Suitable sources of actinic radiation include mercury, xenon, carbon arc, tungsten filament lamps, sunlight, and so forth. Ultraviolet radiation, especially from a medium pressure mercury arc lamp, is preferred. Exposure times may be from less than about 1 second to 10 minutes or more (to preferably provide a total energy exposure from about 0.1 to about 10 Joule/square centimeter (J/cm2) depending upon both the amount and the type of reactants involved, the energy source, web speed, the distance from the energy source, and the thickness of the binder precursor to be cured.
The aminoplast resins/polyamide binder precursors may also be cured by exposure to electron beam radiation. The dosage necessary is generally from less than 1 megarad to 100 megarads or more. The rate of curing may tend to increase with increasing amounts of photocatalyst and/or photoinitiator at a given energy exposure or by use of electron beam energy with no photoinitiator. The rate of curing also tends to increase with increased energy intensity.
Treated Hydroenhanced Backing Substrates
The present invention also provides treated backing substrates comprising a backing comprising hydroenhanced cloth and a treatment coat on said backing. The type of cloth that may be hydroenhanced is not limited and may be any type of cloth having the properties required for application in an abrasive article. Such properties include sufficient weight, texture, density, weave, heat, and chemical resistance, etc. Preferred hydroenhanced cloths include those made from polyester, cotton, lyocell, rayon, and polycotton yarns. More preferred hydroenhanced cloths are made from polyester yarns.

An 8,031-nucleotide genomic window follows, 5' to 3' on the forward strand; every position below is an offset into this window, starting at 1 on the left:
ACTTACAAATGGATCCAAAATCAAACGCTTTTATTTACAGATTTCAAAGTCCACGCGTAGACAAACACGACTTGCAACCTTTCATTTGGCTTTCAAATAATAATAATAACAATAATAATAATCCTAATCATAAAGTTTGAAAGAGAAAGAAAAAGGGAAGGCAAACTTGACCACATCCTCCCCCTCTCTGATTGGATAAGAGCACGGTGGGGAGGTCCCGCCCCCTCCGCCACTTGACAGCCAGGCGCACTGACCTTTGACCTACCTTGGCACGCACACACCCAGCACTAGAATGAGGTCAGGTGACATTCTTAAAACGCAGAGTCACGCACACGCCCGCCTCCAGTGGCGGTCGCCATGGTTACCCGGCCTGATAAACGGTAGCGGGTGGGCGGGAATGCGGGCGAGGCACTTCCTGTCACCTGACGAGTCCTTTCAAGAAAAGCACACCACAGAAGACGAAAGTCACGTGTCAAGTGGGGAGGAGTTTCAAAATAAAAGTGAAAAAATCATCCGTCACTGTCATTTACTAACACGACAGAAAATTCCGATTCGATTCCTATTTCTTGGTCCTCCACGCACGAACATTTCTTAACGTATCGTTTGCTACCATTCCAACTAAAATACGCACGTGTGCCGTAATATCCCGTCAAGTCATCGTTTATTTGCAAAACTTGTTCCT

The type of treatment coat used on hydroenhanced cloth backing substrates is not limited. The treatment coats may be melt processable, or solvent borne, waterborne or 100 percent solids, and radiation or heat curable. Useful treatment coats for the hydroenhanced backing substrate include those comprising phenolic resins, novolak resins, nitrile latex resins, aminoplast resins having pendant, α,β-unsaturated carbonyl groups, urethane resins, epoxy resins, urea-aldehyde resins, isocyanurate resins, melamine-aldehyde resins, acrylate resins, acrylated isocyanurate resins, acrylated urethane resins, acrylated epoxy resins, bismaleimide resins, polyester resins, and aminoplast resin/thermoplastic polyamide blends as described herein, acrylated oligomer/thermoplastic polyamide blends (as described in copending and co-assigned application Ser. No. 09/219,289, filed Dec. 22, 1998, entitled “Acrylated Oligomer/Thermoplastic Polyamide Presize Coatings for Abrasive Article Backings,” incorporated by reference herein, and mixtures thereof. Preferred treatment coatings comprise melt processable aminoplast resin/thermoplastic polyamide blends and phenolic resins.